Institut für Funktionelle Grenzflächen (IFG)

Functional Polymer Coatings For The Fabrication Of Cell Culture Substrates

  • Autor:

    Kratzer, D. / Bally, F. / Ross, A. / Eyster, T. / Barner, L. / Bräse, S. / Barner-Kowollik, C. / Lahann, J. (2013)

  • Quelle:

    Polym. Adv. Technol. (2013), 24, 139-140

  • Datum: 2013
  • Kratzer, D. / Bally, F. / Ross, A. / Eyster, T. / Barner, L. / Bräse, S. / Barner-Kowollik, C. / Lahann, J. (2013): „Functional Polymer Coatings For The Fabrication Of Cell Culture Substrates“. In: Polym. Adv. Technol. (2013), 24, 139-140


Biomaterials are defined as nonviable materials and devices intended to interact with biological systems.[1] Since these interactions occur through their surfaces and since surface properties affect cellular response and proliferation,[2] it is vitally important to control the surface properties of biomaterials. Chemical vapor deposition (CVD) polymerization is a surface modification technique that allows for fabrication of thin films on substrates.

Reactive coatings obtained via CVD polymerization of [2.2]paracyclophanes have recently shown precise control over surface chemistries, independently from the bulk material.[3] Substituted [2.2]paracyclophanes serve as precursors for producing functional polymer films, so-called “reactive coatings”. These coatings carry anchor groups (e.g. ATRP initiator, alkynes, aldehyde) for further chemical surface modification, especially surface initiated controlled polymerizations techniques.

As synthetic zwitterionic polymer coatings are able to sustain long-term human embryonic stem cell growth,[4] the development of controllable and well-defined zwitterionic polymer coatings is of major interest. Our project aims to expand surface modification via CVD-polymerization for the production of functional coatings suitable for cell culture applications.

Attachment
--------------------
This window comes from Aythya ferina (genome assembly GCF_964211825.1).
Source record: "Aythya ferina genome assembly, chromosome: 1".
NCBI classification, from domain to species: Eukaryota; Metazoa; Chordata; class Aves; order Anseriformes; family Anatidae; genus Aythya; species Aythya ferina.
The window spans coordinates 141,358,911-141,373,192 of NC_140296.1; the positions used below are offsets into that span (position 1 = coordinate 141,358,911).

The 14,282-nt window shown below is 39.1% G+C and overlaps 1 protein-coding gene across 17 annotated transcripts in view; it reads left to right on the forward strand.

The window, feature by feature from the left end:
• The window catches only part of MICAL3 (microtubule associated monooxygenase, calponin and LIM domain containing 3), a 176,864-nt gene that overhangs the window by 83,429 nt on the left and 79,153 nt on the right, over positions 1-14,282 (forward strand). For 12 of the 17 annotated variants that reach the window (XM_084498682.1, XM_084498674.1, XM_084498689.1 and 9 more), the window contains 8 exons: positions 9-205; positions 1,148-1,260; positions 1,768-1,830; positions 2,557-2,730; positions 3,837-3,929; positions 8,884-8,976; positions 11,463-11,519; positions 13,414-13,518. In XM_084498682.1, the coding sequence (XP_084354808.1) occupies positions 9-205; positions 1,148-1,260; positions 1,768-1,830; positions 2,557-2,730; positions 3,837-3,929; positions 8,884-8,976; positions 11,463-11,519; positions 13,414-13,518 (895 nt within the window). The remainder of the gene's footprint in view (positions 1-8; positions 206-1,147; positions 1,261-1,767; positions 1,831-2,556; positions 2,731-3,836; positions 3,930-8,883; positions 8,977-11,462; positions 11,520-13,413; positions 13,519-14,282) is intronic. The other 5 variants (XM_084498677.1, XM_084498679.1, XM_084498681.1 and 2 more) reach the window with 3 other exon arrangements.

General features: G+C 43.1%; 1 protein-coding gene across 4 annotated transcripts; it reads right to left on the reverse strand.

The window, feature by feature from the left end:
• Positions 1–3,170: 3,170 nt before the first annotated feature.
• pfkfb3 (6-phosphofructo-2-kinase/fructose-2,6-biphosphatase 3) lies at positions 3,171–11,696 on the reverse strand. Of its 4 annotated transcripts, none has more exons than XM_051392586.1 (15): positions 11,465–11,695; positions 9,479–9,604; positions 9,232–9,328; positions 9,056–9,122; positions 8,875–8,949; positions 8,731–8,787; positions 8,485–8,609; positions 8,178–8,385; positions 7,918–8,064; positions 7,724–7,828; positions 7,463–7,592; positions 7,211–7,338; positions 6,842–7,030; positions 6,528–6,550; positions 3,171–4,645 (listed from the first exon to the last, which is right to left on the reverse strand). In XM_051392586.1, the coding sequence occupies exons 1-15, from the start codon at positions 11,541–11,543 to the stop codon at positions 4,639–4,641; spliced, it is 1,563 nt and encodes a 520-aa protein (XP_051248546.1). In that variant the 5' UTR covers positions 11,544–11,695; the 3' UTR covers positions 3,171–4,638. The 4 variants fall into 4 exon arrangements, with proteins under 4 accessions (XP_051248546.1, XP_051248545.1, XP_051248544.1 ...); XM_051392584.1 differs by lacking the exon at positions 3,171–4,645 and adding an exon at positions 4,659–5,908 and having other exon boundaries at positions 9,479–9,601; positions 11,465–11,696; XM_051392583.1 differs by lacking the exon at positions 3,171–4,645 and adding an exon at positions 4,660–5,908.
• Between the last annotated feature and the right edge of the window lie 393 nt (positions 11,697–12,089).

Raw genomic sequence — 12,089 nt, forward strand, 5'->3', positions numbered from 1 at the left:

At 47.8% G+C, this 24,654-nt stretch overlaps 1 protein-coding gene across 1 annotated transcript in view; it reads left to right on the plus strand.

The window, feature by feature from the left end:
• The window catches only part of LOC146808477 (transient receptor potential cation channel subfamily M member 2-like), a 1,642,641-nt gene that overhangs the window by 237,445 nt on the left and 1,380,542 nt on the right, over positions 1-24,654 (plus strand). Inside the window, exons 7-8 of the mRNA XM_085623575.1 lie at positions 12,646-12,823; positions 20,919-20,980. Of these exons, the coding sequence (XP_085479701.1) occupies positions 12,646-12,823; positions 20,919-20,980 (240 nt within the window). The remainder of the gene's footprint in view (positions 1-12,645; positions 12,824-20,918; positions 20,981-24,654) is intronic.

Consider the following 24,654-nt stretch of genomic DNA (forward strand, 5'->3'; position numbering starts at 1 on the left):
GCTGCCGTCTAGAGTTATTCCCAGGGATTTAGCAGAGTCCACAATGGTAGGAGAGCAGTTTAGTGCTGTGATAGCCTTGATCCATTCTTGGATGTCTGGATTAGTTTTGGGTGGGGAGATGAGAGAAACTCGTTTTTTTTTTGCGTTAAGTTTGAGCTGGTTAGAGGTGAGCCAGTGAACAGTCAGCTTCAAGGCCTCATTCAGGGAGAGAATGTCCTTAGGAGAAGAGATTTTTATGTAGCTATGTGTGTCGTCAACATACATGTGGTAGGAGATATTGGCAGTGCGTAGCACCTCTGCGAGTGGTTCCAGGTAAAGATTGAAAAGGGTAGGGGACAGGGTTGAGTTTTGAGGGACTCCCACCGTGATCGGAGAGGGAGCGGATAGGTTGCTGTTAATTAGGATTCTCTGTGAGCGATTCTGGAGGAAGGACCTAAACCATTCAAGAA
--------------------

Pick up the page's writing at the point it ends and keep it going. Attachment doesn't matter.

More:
In particular, efforts have been focused on the following: 1) The synthesis and CVD-polymerization of substituted [2.2]paracyclophanes bearing suitable functional groups for surface-initiated controlled radical polymerization (ATRP, RAFT). 2) The synthesis of new, potentially bioactive methacryl-based zwitterionic monomers. 3) The application of these zwitterionic monomers in surface-initiated controlled radical polymerization (ATRP, RAFT) using vapor-based initiator coatings. 4) Evaluation of these zwitterionic polymer coatings as potential cell culture substrates. Here we describe new synthetic routes used to generate a library of novel zwitterionic monomers.

Additionally, [2.2]paracyclophanes with functional groups suitable for initiating ATRP or RAFT polymerizations were successfully synthesized and then polymerized onto different substrates (e.g. Au, Si) as a base coating. Subsequently, the coatings with an ATRP initiator group were exploited in the controlled grafting-from polymerization of this library of newly synthesized zwitterionic monomers.

In contrast, the surfaces used to initiate RAFT polymerization required an alkyne CVD coating in combination with subsequent binding of clickable RAFT agents. Going forward, these novel biomaterials may show promise as cell culture substrates.

[1] D. F. Williams, Definitions in Biomaterials. Progress in Biomedical Engineering 4, Elsevier Amsterdam, 1987.

[2] D. Falconnet, G. Csucs, H. M. Grandin, M. Textor, Biomaterials. 2006, 27, 3044.

[3] H.-Y. Chen, M. Hirtz, X. Deng, T. Laue, H. Fuchs, J. Lahann, J. Am. Chem. Soc. 2010, 132, 18023.

[4] L. G. Villa-Diaz, H. Nandivada, J. Ding, N. C. Nogueira-de-Souza, P. H. Krebsbach, K. S. O´Shea, J. Lahann, G. D. Smith, Nat. Biotechnol. 2010, 28, 581.